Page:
Pro/Cons on Mint vs. Gentoo?

Eric Wald eswald at
Sat Dec 7 12:41:25 MST 2013

On Dec 7, Dan Egli wrote:
> So, while I love Gentoo, I hear a lot of people talking about how they love
> Mint, and that Mint has the same flexibility as Gentoo, but is easier to
> install/configure/update.
> So, I ask those who may have had experience with both to rate your
> experience on each. How was the initial setup? Maintenance of config files?
> Updates? Package/program availability (especially in pre-compiled binary)?
> Granularity?

I don't have experience with Gentoo (my source distribution experience
has been with LFS), I have had both good and mediocre experiences with

I originally set it up on my wife's new laptop, when she discovered that
her Apple software could no longer be upgraded because it needed a new
operating system, which needed new hardware.  She had originally bought
that Mac after getting fed up with Windows, but before meeting me, and
had seen me using Linux, so decided to try it.

Initial setup was a breeze, and she was happy enough with the music,
office, and other programs.  It was able to use all Ubuntu packages,
and many straight Debian ones, so program availability was fantastic.
Even Google Chrome was a breeze to install.  Mint's custom configuration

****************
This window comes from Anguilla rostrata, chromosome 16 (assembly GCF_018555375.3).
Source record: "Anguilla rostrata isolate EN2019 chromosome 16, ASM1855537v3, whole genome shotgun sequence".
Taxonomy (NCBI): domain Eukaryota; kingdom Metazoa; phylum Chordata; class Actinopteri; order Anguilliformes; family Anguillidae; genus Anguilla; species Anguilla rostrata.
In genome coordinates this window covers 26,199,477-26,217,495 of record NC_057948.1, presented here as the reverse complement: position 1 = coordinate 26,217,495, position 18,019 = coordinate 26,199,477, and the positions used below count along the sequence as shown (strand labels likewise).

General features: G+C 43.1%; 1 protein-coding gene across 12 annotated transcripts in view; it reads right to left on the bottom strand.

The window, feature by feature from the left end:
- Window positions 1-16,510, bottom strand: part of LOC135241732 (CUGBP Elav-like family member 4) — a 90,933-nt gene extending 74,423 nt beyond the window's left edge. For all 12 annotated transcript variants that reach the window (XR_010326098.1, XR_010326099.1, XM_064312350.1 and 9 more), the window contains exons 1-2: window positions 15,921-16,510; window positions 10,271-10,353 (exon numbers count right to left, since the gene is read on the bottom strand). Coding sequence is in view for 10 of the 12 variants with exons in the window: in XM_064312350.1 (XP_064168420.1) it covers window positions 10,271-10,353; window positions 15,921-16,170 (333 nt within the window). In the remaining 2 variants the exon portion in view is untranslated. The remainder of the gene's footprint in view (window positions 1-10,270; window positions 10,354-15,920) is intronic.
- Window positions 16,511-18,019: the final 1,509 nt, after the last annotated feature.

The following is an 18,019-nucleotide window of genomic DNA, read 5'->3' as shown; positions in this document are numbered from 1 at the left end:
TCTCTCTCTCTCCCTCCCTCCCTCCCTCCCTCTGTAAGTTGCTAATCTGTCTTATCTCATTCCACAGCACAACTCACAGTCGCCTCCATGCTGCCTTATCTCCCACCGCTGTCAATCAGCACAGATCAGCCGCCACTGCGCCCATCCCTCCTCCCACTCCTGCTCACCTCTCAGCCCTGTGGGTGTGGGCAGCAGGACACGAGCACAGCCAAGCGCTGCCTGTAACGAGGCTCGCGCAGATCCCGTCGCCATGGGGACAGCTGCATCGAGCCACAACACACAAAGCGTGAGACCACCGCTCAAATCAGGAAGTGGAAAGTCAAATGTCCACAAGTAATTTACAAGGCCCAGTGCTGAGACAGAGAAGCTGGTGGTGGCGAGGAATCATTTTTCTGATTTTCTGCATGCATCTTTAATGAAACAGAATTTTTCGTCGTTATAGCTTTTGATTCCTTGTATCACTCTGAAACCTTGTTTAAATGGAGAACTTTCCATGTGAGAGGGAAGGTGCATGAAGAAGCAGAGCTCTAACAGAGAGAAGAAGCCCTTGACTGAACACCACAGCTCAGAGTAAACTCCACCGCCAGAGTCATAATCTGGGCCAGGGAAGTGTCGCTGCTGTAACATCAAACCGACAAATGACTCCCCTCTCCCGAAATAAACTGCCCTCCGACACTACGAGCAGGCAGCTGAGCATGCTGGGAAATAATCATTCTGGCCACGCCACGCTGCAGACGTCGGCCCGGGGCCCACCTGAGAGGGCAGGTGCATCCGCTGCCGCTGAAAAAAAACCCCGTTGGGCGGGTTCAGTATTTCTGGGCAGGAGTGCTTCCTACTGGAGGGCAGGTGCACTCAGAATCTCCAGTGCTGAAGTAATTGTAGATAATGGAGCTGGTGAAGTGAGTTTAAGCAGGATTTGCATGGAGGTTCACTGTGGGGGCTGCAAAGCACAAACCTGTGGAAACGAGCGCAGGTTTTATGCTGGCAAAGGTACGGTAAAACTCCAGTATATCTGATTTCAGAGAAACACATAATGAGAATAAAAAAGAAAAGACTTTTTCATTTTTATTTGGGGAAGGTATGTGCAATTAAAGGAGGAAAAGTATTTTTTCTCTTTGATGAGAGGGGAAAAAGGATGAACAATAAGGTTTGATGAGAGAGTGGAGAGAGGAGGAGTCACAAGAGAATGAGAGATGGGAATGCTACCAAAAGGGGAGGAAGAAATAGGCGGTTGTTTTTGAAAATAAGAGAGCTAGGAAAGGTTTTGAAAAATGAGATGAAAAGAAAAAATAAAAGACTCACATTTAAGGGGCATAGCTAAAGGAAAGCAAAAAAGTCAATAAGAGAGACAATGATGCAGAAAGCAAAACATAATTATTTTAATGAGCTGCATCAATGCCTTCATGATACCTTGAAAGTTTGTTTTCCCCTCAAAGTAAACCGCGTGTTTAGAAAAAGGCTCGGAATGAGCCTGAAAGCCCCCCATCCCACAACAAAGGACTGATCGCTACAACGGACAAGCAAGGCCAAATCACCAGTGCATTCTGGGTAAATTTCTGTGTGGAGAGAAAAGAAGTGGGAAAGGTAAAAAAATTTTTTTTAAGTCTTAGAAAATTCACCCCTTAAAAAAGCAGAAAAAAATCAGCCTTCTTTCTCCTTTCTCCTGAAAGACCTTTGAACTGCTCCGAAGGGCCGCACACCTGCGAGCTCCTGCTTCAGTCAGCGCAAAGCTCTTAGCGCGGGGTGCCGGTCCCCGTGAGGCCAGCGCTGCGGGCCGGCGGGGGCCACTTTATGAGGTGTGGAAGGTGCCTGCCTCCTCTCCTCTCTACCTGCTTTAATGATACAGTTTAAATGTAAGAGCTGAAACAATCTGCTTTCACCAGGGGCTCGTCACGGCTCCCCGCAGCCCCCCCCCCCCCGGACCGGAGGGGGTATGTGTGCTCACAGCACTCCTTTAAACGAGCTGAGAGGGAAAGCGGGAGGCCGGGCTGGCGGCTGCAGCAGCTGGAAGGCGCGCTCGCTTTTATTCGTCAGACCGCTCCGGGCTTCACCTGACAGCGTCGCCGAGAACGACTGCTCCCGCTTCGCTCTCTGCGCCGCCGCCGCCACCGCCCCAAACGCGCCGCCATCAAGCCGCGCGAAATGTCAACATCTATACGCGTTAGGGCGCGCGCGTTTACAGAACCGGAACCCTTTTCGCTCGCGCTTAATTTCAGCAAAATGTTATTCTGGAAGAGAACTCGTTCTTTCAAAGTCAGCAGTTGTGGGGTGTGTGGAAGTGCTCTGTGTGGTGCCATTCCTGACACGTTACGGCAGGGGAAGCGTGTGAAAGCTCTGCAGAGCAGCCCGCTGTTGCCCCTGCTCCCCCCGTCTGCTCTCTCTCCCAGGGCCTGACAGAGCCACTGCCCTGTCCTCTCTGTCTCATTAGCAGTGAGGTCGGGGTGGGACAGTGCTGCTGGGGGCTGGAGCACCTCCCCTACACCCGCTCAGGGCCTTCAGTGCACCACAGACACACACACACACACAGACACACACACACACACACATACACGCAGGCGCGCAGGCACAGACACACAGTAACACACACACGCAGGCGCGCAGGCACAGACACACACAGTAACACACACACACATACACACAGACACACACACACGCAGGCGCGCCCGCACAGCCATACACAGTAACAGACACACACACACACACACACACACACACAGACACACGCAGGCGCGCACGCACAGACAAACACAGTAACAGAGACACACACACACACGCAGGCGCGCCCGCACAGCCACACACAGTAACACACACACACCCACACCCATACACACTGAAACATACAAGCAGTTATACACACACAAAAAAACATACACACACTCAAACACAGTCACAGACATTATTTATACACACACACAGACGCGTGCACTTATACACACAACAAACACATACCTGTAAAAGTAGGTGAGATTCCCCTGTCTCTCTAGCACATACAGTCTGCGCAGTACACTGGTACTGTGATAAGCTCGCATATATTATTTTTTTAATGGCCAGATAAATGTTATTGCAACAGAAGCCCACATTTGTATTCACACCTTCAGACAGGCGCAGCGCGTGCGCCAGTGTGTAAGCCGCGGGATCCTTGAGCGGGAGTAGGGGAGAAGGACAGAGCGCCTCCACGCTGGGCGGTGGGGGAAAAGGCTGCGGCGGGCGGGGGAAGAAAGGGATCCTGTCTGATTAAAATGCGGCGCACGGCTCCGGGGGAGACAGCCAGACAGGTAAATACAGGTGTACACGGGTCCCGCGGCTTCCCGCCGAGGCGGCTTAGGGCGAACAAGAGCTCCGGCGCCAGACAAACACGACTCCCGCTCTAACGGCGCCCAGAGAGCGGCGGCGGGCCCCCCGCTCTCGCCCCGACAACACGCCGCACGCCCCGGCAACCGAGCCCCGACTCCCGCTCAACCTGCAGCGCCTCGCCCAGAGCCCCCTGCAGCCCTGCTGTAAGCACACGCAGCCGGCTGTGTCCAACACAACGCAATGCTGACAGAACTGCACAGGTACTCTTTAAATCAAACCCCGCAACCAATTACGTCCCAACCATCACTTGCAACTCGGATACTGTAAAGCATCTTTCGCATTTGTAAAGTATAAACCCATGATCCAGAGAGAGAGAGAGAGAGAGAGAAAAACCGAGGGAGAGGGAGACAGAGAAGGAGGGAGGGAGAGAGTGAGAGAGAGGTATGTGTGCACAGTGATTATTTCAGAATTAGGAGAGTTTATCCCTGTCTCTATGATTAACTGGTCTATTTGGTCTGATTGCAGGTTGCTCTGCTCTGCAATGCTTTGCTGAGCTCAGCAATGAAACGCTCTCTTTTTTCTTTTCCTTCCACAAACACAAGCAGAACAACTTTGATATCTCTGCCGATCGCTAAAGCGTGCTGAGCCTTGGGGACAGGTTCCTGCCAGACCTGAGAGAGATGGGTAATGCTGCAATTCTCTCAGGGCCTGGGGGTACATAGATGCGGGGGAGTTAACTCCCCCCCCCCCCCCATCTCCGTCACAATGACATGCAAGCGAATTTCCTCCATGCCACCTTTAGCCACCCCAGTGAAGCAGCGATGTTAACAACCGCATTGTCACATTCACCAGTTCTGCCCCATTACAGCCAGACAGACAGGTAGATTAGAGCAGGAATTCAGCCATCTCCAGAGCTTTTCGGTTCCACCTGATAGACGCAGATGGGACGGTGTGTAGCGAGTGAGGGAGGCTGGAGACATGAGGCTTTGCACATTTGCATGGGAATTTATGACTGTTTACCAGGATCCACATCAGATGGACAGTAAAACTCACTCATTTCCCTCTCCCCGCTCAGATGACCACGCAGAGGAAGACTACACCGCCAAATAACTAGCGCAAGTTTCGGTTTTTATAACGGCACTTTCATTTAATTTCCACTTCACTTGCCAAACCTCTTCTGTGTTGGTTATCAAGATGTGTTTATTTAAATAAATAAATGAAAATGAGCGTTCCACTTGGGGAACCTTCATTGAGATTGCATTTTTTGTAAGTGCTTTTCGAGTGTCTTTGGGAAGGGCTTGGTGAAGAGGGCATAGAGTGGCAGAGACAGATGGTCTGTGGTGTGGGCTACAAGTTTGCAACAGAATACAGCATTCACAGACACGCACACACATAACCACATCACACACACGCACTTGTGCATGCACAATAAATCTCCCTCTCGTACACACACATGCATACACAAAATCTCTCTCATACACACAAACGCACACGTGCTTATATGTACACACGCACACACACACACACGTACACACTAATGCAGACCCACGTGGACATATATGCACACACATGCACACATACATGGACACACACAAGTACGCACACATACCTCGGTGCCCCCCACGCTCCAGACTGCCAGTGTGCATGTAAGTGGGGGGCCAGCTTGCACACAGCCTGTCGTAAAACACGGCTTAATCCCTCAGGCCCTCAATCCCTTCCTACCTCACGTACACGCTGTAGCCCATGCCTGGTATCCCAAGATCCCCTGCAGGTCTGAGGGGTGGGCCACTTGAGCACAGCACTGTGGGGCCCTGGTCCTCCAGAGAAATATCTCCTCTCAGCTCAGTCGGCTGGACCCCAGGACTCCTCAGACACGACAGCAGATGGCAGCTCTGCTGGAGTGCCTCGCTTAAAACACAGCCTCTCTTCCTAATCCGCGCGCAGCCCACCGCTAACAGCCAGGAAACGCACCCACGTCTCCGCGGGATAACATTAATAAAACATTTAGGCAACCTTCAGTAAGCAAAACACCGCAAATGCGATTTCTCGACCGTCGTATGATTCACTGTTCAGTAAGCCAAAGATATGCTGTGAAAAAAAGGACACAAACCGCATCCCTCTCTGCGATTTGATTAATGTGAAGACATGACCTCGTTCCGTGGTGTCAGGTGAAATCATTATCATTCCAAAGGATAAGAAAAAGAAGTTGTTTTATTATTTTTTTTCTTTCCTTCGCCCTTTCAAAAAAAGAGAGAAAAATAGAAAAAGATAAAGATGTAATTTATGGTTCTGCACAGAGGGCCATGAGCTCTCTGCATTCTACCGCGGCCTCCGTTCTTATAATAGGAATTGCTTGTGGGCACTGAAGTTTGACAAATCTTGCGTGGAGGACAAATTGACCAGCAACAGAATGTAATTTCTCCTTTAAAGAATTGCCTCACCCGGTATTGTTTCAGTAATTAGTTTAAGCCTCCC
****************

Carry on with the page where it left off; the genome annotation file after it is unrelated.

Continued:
editor meant that I rarely even touched a configuration file.

That laptop ran Mint 7 (Gloria) for over two years, until websites
started complaining about the age of the browsers. However, the
maintenance window for that version had closed, so neither Firefox nor
Chrome could be updated.  I couldn't even compile new versions, because
I hadn't installed the header files for a few key libraries before the
package repositories moved on.

Unfortunately, upgrading to a new version was painful.  Mint had
completely replaced Ubuntu's upgrade manager, with one that had no
ability to switch distributions.  Their website also strongly
discouraged upgrading by any means other than backup and re-install.
Therefore, instead of upgrading incrementally, I had waited so long that
even Mint 8 was no longer available, so we had to switch straight to
an even later distribution.

I backed up the home directory, but not the operating system itself,
which proved to be a mistake when my first attempts at a system upgrade
completely failed.  I eventually managed to get Mint 11 (Katya) running,
but it never worked quite as well as Gloria.  In particular, X would
freeze for no particular reason.  By the time that laptop's battery died
a year later, my wife was frustrated enough with the random crashes that
she wanted to try Windows again.

To be fair, Windows 7 has been suddenly rebooting or shutting off almost
as often, and Ubuntu 13.10 has been freezing even more frequently.
Ubuntu on a desktop has been somewhat more stable, but one version had
serious NTP issues, another version randomly corrupted Git object files,
and just about every upgrade breaks one of the work-related programs I
run under Wine.

I have also tried PCLinuxOS, but failed to keep up with the distribution
fast enough to keep the package manager working, so I refuse to try any
other rolling release.  Another desktop used Debian stable, but it tends
to feel old, and distribution upgrades are potentially worse than Mint.

On the LFS front, my server has been rock-solid for years, but when I
tried to roll up a desktop machine, Firefox failed to compile.  Then
something got fried by a lightning storm, so I never got to use it much.

- Eric

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